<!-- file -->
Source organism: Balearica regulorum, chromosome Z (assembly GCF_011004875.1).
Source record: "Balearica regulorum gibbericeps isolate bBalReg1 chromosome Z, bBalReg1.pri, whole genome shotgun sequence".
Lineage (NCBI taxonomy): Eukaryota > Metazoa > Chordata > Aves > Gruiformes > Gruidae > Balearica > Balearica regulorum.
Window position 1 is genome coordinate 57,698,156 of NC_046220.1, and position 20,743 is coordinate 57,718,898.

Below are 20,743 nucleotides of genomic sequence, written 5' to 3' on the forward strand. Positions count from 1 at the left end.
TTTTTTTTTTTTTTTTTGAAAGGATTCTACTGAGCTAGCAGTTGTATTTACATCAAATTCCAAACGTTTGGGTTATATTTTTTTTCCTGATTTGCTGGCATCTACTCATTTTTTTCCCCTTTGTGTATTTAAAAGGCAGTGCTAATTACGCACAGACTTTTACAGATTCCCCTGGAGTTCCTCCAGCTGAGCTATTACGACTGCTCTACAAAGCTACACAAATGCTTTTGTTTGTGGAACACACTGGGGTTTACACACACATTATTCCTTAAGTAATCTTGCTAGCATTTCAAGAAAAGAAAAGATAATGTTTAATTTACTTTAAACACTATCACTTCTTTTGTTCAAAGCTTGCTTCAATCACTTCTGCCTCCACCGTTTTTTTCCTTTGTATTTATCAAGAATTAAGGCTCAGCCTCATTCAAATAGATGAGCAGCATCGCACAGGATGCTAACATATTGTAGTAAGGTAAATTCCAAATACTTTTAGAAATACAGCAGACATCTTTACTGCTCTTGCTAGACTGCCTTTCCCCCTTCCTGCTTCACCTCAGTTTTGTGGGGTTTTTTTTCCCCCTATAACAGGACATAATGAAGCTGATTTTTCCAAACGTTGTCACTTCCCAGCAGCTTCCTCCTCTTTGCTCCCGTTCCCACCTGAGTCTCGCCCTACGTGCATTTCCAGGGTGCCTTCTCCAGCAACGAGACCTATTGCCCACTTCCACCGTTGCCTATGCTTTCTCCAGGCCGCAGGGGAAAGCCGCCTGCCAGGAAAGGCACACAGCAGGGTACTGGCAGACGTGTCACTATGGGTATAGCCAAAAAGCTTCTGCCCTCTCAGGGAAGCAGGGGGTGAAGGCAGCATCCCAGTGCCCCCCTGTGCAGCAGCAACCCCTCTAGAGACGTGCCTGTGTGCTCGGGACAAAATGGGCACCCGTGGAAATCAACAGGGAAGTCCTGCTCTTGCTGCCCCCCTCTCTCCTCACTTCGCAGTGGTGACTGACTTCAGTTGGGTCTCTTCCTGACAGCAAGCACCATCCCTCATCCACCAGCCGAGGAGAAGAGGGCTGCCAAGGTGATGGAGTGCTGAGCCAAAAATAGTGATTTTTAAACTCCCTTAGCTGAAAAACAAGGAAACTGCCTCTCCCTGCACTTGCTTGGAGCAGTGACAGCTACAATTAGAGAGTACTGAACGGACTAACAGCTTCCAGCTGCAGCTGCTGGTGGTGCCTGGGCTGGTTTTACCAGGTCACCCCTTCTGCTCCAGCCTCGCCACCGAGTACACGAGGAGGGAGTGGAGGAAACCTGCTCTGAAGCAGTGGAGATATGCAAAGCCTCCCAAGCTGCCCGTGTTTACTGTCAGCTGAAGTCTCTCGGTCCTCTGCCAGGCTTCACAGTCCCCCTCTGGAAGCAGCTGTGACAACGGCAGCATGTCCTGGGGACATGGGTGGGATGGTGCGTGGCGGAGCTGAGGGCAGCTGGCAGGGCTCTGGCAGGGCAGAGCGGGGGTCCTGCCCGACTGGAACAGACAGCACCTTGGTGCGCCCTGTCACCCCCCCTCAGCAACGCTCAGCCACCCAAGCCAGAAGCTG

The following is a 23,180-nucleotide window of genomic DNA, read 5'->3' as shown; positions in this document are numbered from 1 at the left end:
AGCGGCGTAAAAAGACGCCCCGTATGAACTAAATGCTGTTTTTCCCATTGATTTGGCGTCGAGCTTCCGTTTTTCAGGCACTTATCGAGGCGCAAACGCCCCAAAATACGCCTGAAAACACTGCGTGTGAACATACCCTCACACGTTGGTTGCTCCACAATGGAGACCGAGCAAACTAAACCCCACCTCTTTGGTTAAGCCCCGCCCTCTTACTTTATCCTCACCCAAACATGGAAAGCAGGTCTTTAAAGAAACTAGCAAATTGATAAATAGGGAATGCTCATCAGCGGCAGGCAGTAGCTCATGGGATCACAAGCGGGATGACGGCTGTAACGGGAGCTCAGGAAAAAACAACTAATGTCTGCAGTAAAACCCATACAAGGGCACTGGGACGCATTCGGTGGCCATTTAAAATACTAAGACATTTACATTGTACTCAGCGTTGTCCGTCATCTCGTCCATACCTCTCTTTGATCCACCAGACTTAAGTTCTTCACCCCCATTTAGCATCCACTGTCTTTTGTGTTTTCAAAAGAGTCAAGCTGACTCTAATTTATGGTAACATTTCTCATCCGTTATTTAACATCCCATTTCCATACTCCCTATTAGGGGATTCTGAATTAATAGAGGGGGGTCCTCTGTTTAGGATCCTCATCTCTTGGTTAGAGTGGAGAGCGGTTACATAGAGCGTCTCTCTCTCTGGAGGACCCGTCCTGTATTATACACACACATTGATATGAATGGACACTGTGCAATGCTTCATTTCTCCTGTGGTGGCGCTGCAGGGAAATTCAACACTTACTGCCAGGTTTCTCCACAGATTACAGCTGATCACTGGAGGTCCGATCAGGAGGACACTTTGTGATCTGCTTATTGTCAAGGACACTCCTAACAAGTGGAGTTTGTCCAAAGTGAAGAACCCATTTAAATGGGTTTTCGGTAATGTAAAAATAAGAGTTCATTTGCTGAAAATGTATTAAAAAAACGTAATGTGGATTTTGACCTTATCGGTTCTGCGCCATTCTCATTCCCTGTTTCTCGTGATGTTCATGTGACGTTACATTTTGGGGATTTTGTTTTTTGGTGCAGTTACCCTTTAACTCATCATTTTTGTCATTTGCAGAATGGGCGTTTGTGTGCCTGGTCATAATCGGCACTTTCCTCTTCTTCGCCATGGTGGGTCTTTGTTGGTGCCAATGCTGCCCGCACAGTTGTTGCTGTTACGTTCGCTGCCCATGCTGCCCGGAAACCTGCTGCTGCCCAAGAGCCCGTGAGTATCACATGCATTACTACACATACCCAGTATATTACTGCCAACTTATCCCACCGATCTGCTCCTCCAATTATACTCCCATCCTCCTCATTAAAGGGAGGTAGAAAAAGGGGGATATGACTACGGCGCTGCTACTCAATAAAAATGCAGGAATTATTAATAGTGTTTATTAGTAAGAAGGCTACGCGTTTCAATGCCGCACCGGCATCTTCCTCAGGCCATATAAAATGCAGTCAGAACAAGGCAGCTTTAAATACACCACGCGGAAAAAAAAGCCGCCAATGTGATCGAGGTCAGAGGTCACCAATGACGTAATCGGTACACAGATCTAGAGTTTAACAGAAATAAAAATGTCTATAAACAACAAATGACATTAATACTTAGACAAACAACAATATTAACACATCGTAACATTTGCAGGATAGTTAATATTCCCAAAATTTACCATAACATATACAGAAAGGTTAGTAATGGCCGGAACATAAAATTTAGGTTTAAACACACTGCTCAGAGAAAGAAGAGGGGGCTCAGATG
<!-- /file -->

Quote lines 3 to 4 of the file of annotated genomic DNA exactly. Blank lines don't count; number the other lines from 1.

Lineage (NCBI taxonomy): Eukaryota > Metazoa > Chordata > Aves > Gruiformes > Gruidae > Balearica > Balearica regulorum.
Window position 1 is genome coordinate 57,698,156 of NC_046220.1, and position 20,743 is coordinate 57,718,898.